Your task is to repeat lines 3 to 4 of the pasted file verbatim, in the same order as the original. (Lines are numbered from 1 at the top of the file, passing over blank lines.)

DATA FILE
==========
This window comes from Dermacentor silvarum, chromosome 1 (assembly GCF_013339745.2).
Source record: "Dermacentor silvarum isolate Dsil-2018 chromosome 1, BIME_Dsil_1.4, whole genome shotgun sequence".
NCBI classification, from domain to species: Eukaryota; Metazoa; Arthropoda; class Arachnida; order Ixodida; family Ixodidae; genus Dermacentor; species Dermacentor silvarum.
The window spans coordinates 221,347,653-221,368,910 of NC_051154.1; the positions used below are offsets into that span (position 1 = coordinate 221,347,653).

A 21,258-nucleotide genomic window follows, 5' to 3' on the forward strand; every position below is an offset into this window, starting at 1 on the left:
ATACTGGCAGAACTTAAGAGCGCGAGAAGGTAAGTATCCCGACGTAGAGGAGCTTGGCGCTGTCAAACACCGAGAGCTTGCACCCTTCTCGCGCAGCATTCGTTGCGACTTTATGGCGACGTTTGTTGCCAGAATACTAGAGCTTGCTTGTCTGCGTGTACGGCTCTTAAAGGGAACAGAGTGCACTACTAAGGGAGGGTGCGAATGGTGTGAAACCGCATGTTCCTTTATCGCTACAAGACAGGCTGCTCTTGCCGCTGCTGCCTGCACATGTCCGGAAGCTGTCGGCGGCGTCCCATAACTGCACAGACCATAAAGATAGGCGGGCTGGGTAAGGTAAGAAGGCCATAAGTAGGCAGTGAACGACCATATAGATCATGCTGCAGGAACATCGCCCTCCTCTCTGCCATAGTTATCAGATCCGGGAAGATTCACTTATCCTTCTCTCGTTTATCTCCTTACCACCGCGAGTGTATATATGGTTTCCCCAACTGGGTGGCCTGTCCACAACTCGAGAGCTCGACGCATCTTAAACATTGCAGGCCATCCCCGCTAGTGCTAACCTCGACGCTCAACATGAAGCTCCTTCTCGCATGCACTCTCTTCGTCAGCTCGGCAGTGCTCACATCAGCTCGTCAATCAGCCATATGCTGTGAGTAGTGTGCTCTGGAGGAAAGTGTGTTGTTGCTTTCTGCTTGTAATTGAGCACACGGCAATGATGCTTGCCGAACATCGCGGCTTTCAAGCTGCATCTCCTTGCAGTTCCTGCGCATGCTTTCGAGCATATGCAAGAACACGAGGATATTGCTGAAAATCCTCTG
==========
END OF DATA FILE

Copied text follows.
NCBI classification, from domain to species: Eukaryota; Metazoa; Arthropoda; class Arachnida; order Ixodida; family Ixodidae; genus Dermacentor; species Dermacentor silvarum.
The window spans coordinates 221,347,653-221,368,910 of NC_051154.1; the positions used below are offsets into that span (position 1 = coordinate 221,347,653).